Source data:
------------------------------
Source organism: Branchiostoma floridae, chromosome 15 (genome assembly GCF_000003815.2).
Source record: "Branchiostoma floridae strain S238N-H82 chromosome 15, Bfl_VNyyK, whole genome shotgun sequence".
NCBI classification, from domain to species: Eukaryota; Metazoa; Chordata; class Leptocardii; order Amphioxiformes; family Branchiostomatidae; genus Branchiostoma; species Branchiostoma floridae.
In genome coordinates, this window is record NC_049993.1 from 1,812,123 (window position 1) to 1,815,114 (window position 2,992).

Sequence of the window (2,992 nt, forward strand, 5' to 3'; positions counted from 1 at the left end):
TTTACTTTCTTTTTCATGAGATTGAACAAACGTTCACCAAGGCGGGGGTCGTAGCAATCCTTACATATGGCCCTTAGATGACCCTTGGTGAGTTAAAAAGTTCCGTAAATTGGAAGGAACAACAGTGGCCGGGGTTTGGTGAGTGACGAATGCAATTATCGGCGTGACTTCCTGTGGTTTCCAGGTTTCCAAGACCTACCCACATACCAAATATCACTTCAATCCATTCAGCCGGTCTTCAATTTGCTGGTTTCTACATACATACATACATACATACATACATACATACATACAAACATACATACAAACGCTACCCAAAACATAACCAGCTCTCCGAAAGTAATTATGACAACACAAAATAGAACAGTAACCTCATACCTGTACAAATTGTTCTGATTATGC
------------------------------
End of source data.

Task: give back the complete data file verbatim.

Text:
Source organism: Branchiostoma floridae, chromosome 15 (genome assembly GCF_000003815.2).
Source record: "Branchiostoma floridae strain S238N-H82 chromosome 15, Bfl_VNyyK, whole genome shotgun sequence".
NCBI classification, from domain to species: Eukaryota; Metazoa; Chordata; class Leptocardii; order Amphioxiformes; family Branchiostomatidae; genus Branchiostoma; species Branchiostoma floridae.
In genome coordinates, this window is record NC_049993.1 from 1,812,123 (window position 1) to 1,815,114 (window position 2,992).

Sequence of the window (2,992 nt, forward strand, 5' to 3'; positions counted from 1 at the left end):
TTTACTTTCTTTTTCATGAGATTGAACAAACGTTCACCAAGGCGGGGGTCGTAGCAATCCTTACATATGGCCCTTAGATGACCCTTGGTGAGTTAAAAAGTTCCGTAAATTGGAAGGAACAACAGTGGCCGGGGTTTGGTGAGTGACGAATGCAATTATCGGCGTGACTTCCTGTGGTTTCCAGGTTTCCAAGACCTACCCACATACCAAATATCACTTCAATCCATTCAGCCGGTCTTCAATTTGCTGGTTTCTACATACATACATACATACATACATACATACATACATACAAACATACATACAAACGCTACCCAAAACATAACCAGCTCTCCGAAAGTAATTATGACAACACAAAATAGAACAGTAACCTCATACCTGTACAAATTGTTCTGATTATGC